Prostate Cancer Can Be Distinguished Into Luminal, Basal Subtypes, Potentially Guiding Therapy

Prostate Cancer Can Be Distinguished Into Luminal, Basal Subtypes, Potentially Guiding Therapy

Dr. Felix Feng
 Prostate cancer can be subtyped based on cell of origin, into luminal A, luminal B, and basal cell subtypes, according to a new study (Abstract 3). Luminal B prostate cancer has the poorest prognosis, but also derives the most benefit from androgen deprivation therapy (ADT).

“The cell of origin of prostate cancer is unknown,” said Felix Feng, MD, of the University of California, San Francisco, who presented the study during a prostate cancer Oral Abstract Session at the GU Cancers Symposium. Early research suggested that the malignancy originates from glandular luminal cells, but more recent research has suggested that basal cells may play a role in carcinogenesis.

The researchers hypothesized that, similar to other hormone-associated adenocarcinomas such as breast cancer, prostate cancer could be divided based on those cell subtypes, which could hopefully help guide treatment decisions. To test this, they used the PAM50 classifier test, which measures expression of 50 classifier and five control genes to differentiate basal and luminal cell involvement. They used this assay on 1,567 prostate cancer samples from high-risk patients who underwent radical prostatectomy.

They found that, much like with breast cancer, the test can indeed separate prostate cancer into luminal A, luminal B, and basal subtypes. Heat maps from the test resemble those seen with breast cancer, where the three types are easily distinguishable. “Given the similarity between these heat maps, it suggests that the underlying biology between breast and prostate cancer is somewhat similar,” Dr. Feng said.

This finding was then validated in another 6,300 prostate cancer samples, showing it to be a robust and reproducible classifier.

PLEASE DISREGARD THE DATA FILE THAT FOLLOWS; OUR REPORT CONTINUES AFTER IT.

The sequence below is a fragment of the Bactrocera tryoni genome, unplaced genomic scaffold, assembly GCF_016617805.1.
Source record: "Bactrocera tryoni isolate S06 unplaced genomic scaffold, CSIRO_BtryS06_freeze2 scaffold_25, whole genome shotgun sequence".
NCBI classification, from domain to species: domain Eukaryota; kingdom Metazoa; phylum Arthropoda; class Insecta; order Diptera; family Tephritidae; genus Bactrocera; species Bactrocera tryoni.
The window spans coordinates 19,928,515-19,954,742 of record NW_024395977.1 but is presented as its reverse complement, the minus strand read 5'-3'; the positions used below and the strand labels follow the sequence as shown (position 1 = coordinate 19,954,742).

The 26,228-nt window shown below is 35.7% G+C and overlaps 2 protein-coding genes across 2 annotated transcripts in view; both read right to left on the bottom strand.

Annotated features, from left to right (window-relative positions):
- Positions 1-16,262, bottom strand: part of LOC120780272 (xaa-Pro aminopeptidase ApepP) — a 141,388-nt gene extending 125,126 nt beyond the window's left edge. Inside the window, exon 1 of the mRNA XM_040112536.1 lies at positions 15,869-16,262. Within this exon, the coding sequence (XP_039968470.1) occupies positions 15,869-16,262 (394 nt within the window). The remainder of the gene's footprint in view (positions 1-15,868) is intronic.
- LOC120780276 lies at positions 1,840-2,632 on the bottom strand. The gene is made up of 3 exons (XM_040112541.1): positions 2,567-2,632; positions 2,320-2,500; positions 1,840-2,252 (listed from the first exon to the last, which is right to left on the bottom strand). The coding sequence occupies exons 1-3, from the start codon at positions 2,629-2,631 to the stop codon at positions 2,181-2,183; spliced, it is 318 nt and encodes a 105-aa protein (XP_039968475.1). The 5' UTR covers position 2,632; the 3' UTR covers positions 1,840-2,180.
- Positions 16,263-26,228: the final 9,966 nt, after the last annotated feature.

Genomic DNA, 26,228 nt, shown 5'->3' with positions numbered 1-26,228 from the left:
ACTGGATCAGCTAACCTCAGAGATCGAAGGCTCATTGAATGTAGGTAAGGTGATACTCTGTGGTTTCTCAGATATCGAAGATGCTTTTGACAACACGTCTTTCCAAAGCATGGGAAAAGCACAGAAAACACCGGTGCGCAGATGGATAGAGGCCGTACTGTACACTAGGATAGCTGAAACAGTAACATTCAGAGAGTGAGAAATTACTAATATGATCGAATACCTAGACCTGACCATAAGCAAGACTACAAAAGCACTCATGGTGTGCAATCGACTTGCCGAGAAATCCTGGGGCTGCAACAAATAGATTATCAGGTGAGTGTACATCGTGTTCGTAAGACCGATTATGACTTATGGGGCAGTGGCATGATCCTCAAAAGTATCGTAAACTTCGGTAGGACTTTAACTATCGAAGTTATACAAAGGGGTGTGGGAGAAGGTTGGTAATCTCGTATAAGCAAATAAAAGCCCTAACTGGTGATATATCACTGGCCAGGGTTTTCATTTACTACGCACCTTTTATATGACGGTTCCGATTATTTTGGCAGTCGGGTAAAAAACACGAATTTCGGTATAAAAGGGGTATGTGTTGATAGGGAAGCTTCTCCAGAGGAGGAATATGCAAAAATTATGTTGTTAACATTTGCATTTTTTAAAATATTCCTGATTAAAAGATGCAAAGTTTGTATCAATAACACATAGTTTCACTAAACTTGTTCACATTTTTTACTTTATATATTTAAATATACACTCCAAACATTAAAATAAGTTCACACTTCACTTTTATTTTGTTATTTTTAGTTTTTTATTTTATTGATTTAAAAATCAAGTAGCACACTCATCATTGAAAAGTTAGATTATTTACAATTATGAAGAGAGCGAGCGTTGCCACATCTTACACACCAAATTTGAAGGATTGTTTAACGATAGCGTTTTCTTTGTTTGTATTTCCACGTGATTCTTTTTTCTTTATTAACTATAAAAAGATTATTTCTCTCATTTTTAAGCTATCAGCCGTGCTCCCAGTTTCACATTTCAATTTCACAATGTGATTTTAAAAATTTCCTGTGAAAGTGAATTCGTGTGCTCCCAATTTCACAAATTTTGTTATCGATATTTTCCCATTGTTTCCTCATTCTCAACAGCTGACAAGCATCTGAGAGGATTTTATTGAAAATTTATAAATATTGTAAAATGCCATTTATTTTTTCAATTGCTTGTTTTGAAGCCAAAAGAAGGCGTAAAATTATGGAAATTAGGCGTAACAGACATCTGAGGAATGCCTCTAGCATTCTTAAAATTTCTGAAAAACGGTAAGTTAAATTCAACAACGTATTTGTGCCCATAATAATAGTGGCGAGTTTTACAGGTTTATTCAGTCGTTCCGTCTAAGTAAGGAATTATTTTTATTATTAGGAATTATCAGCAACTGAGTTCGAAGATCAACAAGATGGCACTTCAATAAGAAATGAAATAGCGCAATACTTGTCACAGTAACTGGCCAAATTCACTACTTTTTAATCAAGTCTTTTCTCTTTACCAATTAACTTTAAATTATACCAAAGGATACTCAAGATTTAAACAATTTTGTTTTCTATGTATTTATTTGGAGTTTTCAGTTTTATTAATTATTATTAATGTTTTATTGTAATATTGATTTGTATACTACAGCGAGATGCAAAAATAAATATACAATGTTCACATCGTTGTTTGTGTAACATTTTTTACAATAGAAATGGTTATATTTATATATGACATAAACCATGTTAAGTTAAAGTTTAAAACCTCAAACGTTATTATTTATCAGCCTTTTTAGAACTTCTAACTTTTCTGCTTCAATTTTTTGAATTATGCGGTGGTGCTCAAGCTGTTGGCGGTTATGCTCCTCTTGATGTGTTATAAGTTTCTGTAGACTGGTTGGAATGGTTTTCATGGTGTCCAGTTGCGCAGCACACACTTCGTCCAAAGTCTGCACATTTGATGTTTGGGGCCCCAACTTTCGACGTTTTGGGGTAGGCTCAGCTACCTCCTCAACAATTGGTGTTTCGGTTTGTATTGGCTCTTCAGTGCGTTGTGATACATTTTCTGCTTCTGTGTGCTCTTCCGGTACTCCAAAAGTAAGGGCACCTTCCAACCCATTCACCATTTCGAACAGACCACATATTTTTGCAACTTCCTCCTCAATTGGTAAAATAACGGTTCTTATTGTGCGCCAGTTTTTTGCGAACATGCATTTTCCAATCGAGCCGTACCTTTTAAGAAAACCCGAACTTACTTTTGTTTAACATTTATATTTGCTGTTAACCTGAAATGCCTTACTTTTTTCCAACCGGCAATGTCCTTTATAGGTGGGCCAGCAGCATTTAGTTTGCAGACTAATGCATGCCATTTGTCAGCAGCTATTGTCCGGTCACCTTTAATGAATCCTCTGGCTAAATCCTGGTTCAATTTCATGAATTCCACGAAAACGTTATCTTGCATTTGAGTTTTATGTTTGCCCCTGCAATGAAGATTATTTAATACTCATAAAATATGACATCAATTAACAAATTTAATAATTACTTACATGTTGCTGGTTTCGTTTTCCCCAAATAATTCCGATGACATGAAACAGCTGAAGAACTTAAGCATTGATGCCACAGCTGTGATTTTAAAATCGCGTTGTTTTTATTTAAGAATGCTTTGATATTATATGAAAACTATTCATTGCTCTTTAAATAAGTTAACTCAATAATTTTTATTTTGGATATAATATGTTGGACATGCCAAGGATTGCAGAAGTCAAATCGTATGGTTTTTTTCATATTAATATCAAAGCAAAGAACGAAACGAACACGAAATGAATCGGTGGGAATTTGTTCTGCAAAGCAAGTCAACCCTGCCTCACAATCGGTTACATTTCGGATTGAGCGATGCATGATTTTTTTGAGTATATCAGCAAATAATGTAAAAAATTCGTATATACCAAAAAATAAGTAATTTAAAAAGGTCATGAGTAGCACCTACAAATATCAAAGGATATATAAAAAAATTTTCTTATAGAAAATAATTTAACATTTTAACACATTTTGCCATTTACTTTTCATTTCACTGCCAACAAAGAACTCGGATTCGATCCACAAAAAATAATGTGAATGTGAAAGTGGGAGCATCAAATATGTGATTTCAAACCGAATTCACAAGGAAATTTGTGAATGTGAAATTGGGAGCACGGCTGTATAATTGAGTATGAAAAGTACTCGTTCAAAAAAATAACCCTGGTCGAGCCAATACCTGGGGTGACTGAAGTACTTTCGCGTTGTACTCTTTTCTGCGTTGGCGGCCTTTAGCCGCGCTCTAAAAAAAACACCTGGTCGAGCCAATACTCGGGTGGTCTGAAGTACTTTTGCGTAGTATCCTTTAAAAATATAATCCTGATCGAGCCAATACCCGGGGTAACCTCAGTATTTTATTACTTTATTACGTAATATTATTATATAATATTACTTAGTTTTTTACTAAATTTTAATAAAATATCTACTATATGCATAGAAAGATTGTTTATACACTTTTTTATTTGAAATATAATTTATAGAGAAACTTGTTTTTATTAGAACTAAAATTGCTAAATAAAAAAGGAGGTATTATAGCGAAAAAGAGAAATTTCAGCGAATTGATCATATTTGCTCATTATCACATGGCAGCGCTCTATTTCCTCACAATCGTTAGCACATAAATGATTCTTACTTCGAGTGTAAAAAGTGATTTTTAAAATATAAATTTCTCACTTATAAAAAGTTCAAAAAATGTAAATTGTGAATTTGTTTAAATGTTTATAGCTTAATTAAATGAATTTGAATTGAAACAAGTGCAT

The more important question is whether these subtypes are clinically meaningful, and further analysis showed that they are, with luminal B disease faring worse than the other two subtypes. The rates of 10-year biochemical recurrence-free survival were 41% and 39% for luminal A and basal subtypes, respectively, compared with 29% for luminal B. Similarly, luminal A and basal disease both had a 10-year freedom from distant metastasis of 73%, compared with 53% with luminal B prostate cancer.

For prostate cancer-specific survival, luminal A had a 10-year rate of 89%, basal cell carcinoma had a rate of 86%, and luminal B had a rate of 78%. For 10-year overall survival, luminal A had a 82% rate, basal had a 80% rate, and luminal B had a 69% rate. On a multivariable analysis, both of the other subtypes had a significantly decreased chance of metastatic progression when compared with luminal B disease. For luminal A, the hazard ratio was 0.55 95% CI [0.43, 0.69]; p = 5.4x10-7); for basal disease, the HR was 0.66 95% CI [0.53, 0.82]; p = 2.0x10-4).

Dr. Angelo M. DeMarzo
The investigators also found that various biological pathways are up- or downregulated in the luminal and basal subtypes. For example, androgen receptor signaling is higher in the luminal subtypes, while proliferation pathways are higher in basal and luminal B disease. Pathways that are involved with epithelial mesenchymal transition, and immune-associated pathways, are upregulated in the basal subtype.

There was also a suggestion that the subtype can predict response to ADT. Patients with luminal B disease seem to derive the most benefit from the therapy, while there was a signal toward actually doing worse with ADT in non-luminal B disease; Dr. Feng noted this could be an artifact of the biases implicit to this sort of retrospective analysis, however.

To assess which patients would most benefit from ADT, Dr. Feng said a new trial, recently approved by a steering committee, will stratify patients according to cellular subtype and then randomly assign them to salvage RT with either placebo or apalutamide.

“This subtyping approach may provide a molecular strategy for treatment selection for patients with aggressive, but potentially curable, cancers,” Dr. Feng said.

Angelo M. DeMarzo, MD, PhD, of Johns Hopkins University School of Medicine, was the Discussant for the abstract, and noted that biomarker development in general remains very challenging. He also pointed out that though the heat maps showing the subtypes seem promising, they do have some differing patterns from the breast cancer heat maps.

“Are these really the right genes, or should we go beyond these?” he asked, meaning the genes tested in the PAM50 assay. He also pointed out that if tissue is collected from prostatectomy, samples could potentially be contaminated with epithelium, where basal cells are found. Dr. Feng noted, though, that high-tech methods such as laser capture microdissection to further isolate tumor cells are unlikely to be available in community practice. “It’s a pragmatic approach,” he said.

–David Levitan